Good Communication Skills Have Never Been So Important

I got an email the other day from a blog reader who tells me that there are now more non-native English speakers than native English speakers. That leaves ample opportunities for linguistic subtleties going unnoticed. I suppose it can happen to native English speakers as well.

Here is an example:

Back in 2006, I wrote a blog post entitled “You will not find any LemonJellos in Malaysia.” The blog post referred to new laws in Malaysia that banned a variety of non-standard names for children:

Parents will not be able to call their babies after animals, insects, fruit, vegetables, or colours.

Numbers are also not allowed, so little James Bonds cannot flaunt their 007 status on their ID cards.

Other restrictions stop parents giving children royal or honorary titles as names or calling their little ones after Japanese cars.

I ended the post with a plea to blog readers to help us find the ever-elusive twins named OrangeJello and LemonJello:

By the way, we are still looking for OrangeJello and LemonJello. Despite many good leads, we have not found them. If you know how to find them, please contact Dubner and/or me. There is a small gift for you if you lead us to them.

A few days ago I got a friendly email from a woman in Malaysia. Here is what she wrote:

Just read your column. I know of two stores that sell Jello in Kuala Lumpur. Look in the Ampang area for the two expat groceries. I can’t vouch for what flavors are currently in stock but they do sell a variety of Jello flavors. Hock Chun on Jalan Ampang also might sell Jello. I believe that the grocery in KLCC also sells Jello.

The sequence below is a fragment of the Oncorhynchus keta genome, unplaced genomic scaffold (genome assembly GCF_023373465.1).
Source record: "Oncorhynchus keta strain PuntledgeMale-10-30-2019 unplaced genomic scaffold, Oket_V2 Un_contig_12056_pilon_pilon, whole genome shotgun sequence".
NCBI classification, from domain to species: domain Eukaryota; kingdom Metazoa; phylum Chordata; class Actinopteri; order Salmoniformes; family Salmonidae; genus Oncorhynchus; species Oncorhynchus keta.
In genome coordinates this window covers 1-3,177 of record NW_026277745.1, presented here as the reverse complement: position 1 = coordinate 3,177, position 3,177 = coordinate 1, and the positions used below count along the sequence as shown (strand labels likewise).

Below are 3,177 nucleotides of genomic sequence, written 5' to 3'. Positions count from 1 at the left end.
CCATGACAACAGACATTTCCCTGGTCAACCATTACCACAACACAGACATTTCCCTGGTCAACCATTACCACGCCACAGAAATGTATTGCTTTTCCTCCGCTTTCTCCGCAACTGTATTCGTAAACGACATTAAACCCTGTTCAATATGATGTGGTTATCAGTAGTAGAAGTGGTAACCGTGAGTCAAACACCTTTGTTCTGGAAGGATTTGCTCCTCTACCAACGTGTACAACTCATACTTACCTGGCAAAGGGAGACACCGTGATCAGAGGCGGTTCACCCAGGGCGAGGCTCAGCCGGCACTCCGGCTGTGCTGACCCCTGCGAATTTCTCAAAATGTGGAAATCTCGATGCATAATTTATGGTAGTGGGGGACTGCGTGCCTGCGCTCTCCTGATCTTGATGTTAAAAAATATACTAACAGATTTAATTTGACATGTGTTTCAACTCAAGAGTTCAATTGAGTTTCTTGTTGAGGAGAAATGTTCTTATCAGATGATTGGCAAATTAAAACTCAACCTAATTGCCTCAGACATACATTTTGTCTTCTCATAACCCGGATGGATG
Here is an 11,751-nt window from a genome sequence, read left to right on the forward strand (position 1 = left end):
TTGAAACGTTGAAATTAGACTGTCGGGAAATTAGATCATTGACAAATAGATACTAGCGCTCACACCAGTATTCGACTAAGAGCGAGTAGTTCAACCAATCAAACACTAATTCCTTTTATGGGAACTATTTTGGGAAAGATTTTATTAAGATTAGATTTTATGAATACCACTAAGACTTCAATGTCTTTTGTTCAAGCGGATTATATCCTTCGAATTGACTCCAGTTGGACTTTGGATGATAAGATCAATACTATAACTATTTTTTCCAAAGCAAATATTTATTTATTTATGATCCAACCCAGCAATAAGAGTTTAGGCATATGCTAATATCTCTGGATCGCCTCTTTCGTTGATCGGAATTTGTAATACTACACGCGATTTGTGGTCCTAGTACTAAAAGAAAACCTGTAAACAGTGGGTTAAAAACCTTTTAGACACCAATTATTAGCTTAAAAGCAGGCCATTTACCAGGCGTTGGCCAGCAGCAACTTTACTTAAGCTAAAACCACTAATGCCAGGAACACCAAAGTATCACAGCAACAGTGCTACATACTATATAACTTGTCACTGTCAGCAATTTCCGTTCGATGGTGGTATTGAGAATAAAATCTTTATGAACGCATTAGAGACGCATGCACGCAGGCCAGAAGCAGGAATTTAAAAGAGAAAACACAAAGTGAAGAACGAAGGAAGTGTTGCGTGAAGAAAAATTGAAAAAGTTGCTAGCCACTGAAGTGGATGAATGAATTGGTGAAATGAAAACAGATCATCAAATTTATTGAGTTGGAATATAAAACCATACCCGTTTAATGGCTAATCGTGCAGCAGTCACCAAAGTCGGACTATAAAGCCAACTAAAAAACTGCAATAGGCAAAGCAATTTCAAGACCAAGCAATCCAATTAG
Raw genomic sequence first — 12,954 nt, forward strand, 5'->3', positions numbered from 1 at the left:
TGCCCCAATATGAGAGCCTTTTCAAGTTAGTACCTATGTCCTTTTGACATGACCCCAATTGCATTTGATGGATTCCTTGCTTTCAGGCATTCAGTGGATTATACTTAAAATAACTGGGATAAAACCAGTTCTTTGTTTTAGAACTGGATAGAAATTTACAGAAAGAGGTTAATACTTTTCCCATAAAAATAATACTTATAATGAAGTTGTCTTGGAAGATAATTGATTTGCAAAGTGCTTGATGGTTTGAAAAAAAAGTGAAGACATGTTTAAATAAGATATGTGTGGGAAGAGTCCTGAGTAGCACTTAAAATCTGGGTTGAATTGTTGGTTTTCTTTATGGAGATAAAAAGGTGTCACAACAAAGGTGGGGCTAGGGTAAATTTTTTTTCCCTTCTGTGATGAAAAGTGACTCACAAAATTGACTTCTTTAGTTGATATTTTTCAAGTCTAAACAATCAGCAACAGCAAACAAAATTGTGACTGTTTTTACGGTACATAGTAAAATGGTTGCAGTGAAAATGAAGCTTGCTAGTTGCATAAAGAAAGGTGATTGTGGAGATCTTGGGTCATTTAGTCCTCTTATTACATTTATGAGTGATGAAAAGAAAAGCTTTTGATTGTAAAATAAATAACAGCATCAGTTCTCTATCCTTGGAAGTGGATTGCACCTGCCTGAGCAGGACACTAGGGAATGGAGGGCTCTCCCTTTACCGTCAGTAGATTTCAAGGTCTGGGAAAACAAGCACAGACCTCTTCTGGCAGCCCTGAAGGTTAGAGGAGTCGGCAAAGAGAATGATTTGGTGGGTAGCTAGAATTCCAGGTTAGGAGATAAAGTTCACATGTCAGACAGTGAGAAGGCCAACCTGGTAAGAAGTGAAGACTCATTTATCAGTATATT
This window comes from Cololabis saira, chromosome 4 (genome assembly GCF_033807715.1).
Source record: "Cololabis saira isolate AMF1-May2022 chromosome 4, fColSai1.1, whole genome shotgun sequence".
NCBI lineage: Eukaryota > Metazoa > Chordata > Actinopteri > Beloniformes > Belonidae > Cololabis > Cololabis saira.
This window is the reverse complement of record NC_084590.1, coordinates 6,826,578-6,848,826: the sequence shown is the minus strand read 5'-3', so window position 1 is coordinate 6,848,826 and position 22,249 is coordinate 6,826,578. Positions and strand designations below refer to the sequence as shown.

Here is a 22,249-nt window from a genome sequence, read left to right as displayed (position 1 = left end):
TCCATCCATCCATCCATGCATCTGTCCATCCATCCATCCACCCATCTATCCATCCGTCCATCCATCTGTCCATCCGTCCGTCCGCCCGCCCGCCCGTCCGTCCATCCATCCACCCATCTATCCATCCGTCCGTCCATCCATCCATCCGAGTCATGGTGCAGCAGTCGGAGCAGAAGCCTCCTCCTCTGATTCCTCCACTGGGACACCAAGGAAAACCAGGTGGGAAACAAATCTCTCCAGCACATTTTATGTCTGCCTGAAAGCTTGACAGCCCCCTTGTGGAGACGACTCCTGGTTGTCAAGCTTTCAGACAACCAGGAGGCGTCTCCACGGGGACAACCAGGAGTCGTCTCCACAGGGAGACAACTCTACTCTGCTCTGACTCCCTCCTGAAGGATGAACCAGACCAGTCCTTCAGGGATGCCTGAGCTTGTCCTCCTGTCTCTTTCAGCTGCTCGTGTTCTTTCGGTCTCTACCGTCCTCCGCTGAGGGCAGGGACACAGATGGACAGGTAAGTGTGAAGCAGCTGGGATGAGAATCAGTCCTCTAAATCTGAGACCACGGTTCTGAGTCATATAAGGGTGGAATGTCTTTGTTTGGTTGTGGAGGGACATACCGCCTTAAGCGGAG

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COMMENTS: 34


  1. Shana says:

    I think that is hilarious – the whole post, but especially all the restrictions on Malaysian children’s names! So why can’t they be named after Japanese cars? Would they be allowed to be named after… um… American cars?

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  2. oddTodd says:

    “there are now more non-native English speakers than native English speakers”

    You mean in the world? Or in Malaysia? Or in the U.S.? Because if it’s one of the first two, it’s absurd, but if it’s the third, then the fact that a Malaysian woman isn’t a native speaker of English seems totally irrelevant and unsurprising.

    But it is a funny story.

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  3. Jeff says:

    Well, I know it’s not who you’re looking for, but there is a student on the football team at Wake Forest University named Gelo Orange who is originally Haitian.

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  4. Ronan French says:

    Worldwide there have always been more non-native English speakers then native English speakers. I assume you are referring to the U.S. only?

    More generally, does the phrase “non-native English speaker” mean:

    a) a person who does not speak English as their “first” language
    *or*
    b) a person not from your country (in this context, the U.S.) who speaks English.

    I enjoy your blog, keep up the good work.

    cheers,
    Ronan French
    Dublin, Ireland.

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  5. Ome90 says:

    Ostensible. Some people just gotta learn how to read between the lines.

    Being a Chinese in Malaysia, I come to realise the the influence of our mother tongue has dissipated little by little as everyone is consolidating the foundation of English amongst the younger ones especially. English has become the first language especially to those living in the suburb.